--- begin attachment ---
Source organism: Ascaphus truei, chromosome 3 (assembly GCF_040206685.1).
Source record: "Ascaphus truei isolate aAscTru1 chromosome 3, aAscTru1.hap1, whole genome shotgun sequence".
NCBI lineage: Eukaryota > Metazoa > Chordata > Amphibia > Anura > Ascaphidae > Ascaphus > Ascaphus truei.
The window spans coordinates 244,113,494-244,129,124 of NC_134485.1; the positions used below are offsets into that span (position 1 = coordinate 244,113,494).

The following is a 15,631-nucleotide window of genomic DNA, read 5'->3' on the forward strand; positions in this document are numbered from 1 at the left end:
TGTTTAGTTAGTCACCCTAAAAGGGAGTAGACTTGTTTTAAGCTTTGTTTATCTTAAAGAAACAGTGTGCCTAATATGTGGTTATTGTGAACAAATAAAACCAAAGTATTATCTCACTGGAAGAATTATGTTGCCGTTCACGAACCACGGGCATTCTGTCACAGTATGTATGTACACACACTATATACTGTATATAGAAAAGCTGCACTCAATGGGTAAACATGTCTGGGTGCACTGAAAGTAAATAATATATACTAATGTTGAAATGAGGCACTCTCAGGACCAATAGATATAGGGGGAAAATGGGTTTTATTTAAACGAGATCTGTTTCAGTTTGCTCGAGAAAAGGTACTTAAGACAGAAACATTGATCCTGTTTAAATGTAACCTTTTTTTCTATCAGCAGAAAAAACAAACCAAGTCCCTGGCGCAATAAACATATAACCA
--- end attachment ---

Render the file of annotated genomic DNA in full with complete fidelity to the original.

Source organism: Ascaphus truei, chromosome 3 (assembly GCF_040206685.1).
Source record: "Ascaphus truei isolate aAscTru1 chromosome 3, aAscTru1.hap1, whole genome shotgun sequence".
NCBI lineage: Eukaryota > Metazoa > Chordata > Amphibia > Anura > Ascaphidae > Ascaphus > Ascaphus truei.
The window spans coordinates 244,113,494-244,129,124 of NC_134485.1; the positions used below are offsets into that span (position 1 = coordinate 244,113,494).

The following is a 15,631-nucleotide window of genomic DNA, read 5'->3' on the forward strand; positions in this document are numbered from 1 at the left end:
TGTTTAGTTAGTCACCCTAAAAGGGAGTAGACTTGTTTTAAGCTTTGTTTATCTTAAAGAAACAGTGTGCCTAATATGTGGTTATTGTGAACAAATAAAACCAAAGTATTATCTCACTGGAAGAATTATGTTGCCGTTCACGAACCACGGGCATTCTGTCACAGTATGTATGTACACACACTATATACTGTATATAGAAAAGCTGCACTCAATGGGTAAACATGTCTGGGTGCACTGAAAGTAAATAATATATACTAATGTTGAAATGAGGCACTCTCAGGACCAATAGATATAGGGGGAAAATGGGTTTTATTTAAACGAGATCTGTTTCAGTTTGCTCGAGAAAAGGTACTTAAGACAGAAACATTGATCCTGTTTAAATGTAACCTTTTTTTCTATCAGCAGAAAAAACAAACCAAGTCCCTGGCGCAATAAACATATAACCA